This is one of the oldest estates in the Sauternes region, with a rich architectural heritage dating back to 13th century, when it was an English fortress. The square-tower design of the buildings is typical of military constructions at the time. Wine production commenced here in 1643, giving this property an enviable terroir, and Yquem's old stables were transformed into a cellar here in the late 19th century.
It is owned and run by the Baly Family, but is more widely available than many of its neighbours because it is exclusively distributed by the branch of the Baron Philippe de Rothschild organisation that owns Mouton.
The 38.5 hectares of vines, which have an average age of 38 years, are planted on limestone and clay soils. Coutet comes from the Gascon word for knife, indicating the soil's effect of producing grapes with crisp, fresh character.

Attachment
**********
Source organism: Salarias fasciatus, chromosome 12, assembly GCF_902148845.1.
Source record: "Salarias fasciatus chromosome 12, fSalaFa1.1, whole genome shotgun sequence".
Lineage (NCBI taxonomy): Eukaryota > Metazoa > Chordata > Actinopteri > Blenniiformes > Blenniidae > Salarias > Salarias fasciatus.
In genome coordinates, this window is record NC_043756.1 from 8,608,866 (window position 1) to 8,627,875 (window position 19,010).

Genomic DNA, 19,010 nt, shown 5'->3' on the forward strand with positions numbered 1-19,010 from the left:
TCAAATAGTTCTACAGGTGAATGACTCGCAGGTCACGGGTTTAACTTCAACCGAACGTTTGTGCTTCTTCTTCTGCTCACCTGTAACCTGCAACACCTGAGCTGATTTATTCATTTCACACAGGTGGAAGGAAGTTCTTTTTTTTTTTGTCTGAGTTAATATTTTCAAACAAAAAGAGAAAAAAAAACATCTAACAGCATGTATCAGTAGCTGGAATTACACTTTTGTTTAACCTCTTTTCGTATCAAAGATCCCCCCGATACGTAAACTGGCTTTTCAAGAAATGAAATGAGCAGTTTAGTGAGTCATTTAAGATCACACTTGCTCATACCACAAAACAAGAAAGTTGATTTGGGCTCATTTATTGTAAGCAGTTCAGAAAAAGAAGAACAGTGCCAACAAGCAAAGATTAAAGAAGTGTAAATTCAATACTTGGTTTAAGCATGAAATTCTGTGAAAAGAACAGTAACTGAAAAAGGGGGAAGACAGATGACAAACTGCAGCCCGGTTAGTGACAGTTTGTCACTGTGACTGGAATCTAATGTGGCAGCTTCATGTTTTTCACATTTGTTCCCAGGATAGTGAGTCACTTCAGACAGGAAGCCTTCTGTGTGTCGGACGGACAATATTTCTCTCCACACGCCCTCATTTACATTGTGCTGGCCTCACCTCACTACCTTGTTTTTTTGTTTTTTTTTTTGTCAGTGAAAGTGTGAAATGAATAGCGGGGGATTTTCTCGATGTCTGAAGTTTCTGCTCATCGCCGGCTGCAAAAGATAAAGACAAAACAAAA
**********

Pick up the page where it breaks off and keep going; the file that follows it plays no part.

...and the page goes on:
The wine is typically a blend of 75% semillon, 23% sauvignon and 2% muscadelle, which is barrel fermented before ageing for 18 months in oak, 100% of it new. A true Barsac in style, notable for its fresh vivacity and delightful flowery citrus bouquet and delicacy as well as its richness on the palate, Coutet deserves its popularity. It tends to be lighter than Climens but can be very fine, and can age for four to 30 years.
It sometimes makes a 'supercuvée', called Cuvée Madame, from a few barrels (about 100 dozen) and since the quantity is so small, the château says it does not detract from the main wine.